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Incidental music is music used to accompany a dramatic performance. It may be utilized for plays, radio shows, films, and television, and incidental music is often a very important part of a production, especially in the film world. Depending on the production, the incidental music can be composed specifically for the production, or already existing music may be used; when incidental music is commissioned specifically for a performance, it can be expensive for the producers.
The idea of incidental music is quite ancient: the Greeks, for example, used incidental music in their plays, drawing upon the rich body of ritual liturgy to enhance the look, mood, and feel of their performances on the stage. Many ancient Asian dramatic arts also utilize incidental music, and, as with the Greeks, the music often had very specific symbolic meaning which would have been well-understood by members of the audience.
The popularity of incidental music in performance has waxed and waned historically, but never vanished entirely. This could be considered a testimony to the power of music, because music can completely alter the mood and tone of a piece in a way which could not be accomplished otherwise. Music can brighten a scene, create tension, or underscore the sadness or horror of an event, and some incidental music has gone on to be famous in its own right. Many classical composers, for example, composed pieces for plays and other performances which later came to be used in standalone performance.
Incidental music fills the intervals between scenes and acts, works as a background for dialogue, and sometimes becomes the star of a scene, as in the case of a dance scene in a movie. Composition of incidental music can be very challenging, as the composer must be able to evoke the desired mode while working within very specific scene and time constraints. Depending on the project, a composer may work alone, with synthesizers and other tools, or he or she may utilize a suite of musicians ranging from a quartet to an orchestra to get the desired sound.
Characters are often enriched by the incidental music which accompanies them, with many major characters having their own themes. Composers may also create musical themes related to specific events in the performance, like a love theme for two characters, or a theme which is meant to evoke the antagonistic relationship between two characters. While viewers and listeners are often unaware of the importance of incidental music, being aware of it while absorbing a performance can be very revealing.
Frequently Asked Questions
What exactly is incidental music?
Incidental music is composed to accompany theatrical performances, providing an aural backdrop that enhances the emotional and narrative aspects of the play. It includes overtures, interludes, and background music that can underscore dialogue or action, often performed live during the production. This type of music is tailored to fit the mood, setting, and transitions of the performance, seamlessly integrating with the unfolding drama on stage.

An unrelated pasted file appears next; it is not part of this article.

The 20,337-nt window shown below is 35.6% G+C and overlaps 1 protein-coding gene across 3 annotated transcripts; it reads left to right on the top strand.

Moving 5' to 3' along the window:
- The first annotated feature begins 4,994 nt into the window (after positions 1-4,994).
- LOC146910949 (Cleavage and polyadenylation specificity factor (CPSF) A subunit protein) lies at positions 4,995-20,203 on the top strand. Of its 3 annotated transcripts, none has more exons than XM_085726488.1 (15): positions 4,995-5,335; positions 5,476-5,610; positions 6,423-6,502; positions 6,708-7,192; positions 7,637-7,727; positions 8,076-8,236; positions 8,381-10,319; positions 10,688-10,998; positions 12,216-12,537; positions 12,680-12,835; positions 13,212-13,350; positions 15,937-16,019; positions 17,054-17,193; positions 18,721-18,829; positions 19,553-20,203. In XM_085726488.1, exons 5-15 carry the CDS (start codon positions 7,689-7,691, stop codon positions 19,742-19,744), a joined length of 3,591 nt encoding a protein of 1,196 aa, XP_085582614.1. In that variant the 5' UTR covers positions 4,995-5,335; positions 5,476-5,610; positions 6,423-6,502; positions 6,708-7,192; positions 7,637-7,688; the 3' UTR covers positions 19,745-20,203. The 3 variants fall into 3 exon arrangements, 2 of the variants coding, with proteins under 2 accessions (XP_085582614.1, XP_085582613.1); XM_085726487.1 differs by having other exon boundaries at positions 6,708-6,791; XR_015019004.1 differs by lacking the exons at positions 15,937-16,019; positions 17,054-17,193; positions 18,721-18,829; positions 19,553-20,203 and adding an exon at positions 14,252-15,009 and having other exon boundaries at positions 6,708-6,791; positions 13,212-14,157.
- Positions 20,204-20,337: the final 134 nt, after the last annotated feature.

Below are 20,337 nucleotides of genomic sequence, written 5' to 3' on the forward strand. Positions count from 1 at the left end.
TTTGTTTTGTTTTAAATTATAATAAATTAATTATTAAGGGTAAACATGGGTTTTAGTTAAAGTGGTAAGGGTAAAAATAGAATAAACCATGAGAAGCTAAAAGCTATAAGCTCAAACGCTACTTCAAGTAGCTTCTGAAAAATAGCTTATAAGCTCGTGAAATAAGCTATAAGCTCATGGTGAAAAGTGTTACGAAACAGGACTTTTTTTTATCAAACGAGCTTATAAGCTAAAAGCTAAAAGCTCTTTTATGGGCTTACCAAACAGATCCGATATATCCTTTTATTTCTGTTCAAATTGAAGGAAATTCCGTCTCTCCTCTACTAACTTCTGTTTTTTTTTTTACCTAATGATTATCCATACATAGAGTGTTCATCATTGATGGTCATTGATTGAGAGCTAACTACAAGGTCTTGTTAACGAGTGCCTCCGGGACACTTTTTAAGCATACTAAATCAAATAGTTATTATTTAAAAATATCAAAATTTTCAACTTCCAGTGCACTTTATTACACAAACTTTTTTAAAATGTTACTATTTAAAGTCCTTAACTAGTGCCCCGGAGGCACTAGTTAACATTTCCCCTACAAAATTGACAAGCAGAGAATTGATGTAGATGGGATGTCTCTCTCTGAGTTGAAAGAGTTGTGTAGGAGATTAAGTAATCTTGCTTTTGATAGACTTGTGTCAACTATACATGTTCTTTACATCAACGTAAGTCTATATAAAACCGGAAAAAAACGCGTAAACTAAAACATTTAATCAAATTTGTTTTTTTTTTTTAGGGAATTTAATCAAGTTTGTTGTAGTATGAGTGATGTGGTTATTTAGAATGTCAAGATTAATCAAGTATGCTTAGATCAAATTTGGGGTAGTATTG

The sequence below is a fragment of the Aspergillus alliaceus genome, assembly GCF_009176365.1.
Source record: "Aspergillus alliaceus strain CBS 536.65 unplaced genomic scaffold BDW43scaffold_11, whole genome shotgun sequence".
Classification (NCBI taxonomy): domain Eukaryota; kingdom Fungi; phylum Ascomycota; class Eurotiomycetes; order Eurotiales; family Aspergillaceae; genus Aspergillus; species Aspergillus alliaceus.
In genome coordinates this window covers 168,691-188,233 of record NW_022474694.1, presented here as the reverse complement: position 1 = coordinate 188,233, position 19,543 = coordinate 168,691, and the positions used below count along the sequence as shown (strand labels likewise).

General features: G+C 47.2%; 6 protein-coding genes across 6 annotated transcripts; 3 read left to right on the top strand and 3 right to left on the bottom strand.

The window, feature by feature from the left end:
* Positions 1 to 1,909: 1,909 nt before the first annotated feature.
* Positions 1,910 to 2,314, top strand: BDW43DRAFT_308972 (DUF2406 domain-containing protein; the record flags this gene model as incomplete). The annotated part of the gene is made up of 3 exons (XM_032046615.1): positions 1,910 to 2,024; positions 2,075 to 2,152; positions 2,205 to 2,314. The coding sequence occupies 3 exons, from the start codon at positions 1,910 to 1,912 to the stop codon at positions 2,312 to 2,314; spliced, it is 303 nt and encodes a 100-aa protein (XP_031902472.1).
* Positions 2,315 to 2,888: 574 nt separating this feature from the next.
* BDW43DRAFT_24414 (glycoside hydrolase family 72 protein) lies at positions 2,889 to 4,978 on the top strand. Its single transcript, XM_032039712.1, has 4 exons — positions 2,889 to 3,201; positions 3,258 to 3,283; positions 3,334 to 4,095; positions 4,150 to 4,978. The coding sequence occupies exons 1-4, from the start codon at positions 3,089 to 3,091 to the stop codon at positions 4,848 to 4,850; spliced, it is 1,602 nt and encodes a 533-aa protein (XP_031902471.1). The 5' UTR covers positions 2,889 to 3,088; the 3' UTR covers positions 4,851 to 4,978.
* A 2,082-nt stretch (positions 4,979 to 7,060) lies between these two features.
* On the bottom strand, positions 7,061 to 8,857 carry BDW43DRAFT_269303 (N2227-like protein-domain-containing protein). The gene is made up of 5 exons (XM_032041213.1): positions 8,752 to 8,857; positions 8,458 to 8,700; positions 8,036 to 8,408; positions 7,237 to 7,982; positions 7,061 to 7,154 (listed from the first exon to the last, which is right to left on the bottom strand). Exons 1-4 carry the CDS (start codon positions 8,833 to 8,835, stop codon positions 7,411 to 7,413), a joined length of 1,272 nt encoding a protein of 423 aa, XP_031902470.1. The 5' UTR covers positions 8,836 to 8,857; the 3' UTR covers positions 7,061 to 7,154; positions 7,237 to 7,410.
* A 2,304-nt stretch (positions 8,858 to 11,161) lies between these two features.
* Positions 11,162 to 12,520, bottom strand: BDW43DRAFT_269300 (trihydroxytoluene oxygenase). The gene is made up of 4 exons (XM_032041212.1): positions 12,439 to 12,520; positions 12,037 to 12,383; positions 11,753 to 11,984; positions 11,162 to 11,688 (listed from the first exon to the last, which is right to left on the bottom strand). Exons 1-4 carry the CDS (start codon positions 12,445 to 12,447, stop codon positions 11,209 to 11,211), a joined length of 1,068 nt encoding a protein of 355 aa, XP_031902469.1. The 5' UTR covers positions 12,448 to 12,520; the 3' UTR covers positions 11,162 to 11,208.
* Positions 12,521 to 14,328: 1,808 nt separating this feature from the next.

How does incidental music affect the audience's experience in a play?
Incidental music plays a crucial role in shaping the audience's emotional response and immersion in a theatrical production. By reinforcing the mood and atmosphere, it can amplify tension, foreshadow events, or provide relief. The music's tempo, volume, and harmony work in concert with the actors' performances to guide the audience's feelings and expectations, creating a more engaging and complete sensory experience.
Can incidental music be found in other forms of media besides theater?
Yes, incidental music has found its way into various forms of media beyond the theater. It is prevalent in film, television, and video games, where it serves a similar purpose of enhancing the narrative and emotional impact. For instance, a film score is essentially incidental music, crafted to support the visual storytelling and evoke specific emotions from the audience at key moments in the movie.
Who are some notable composers of incidental music?
Throughout history, many renowned composers have contributed to the genre of incidental music. Felix Mendelssohn's compositions for Shakespeare's "A Midsummer Night's Dream," including the famous "Wedding March," are prime examples. Other notable composers include Ludwig van Beethoven, who wrote music for Goethe's tragedy "Egmont," and more contemporary figures like John Williams, whose scores for films like "Star Wars" and "Harry Potter" carry the essence of incidental music into the cinematic realm.
Is incidental music ever performed as a standalone piece?
While incidental music is primarily composed to complement a theatrical work, certain pieces have gained popularity as standalone works. For example, Mendelssohn's "A Midsummer Night's Dream" and Grieg's "Peer Gynt Suite," originally written for Henrik Ibsen's play, are frequently performed in concert settings independent of the plays they were written for. Their ability to evoke imagery and emotion without the need for visual accompaniment has allowed them to thrive in the concert hall.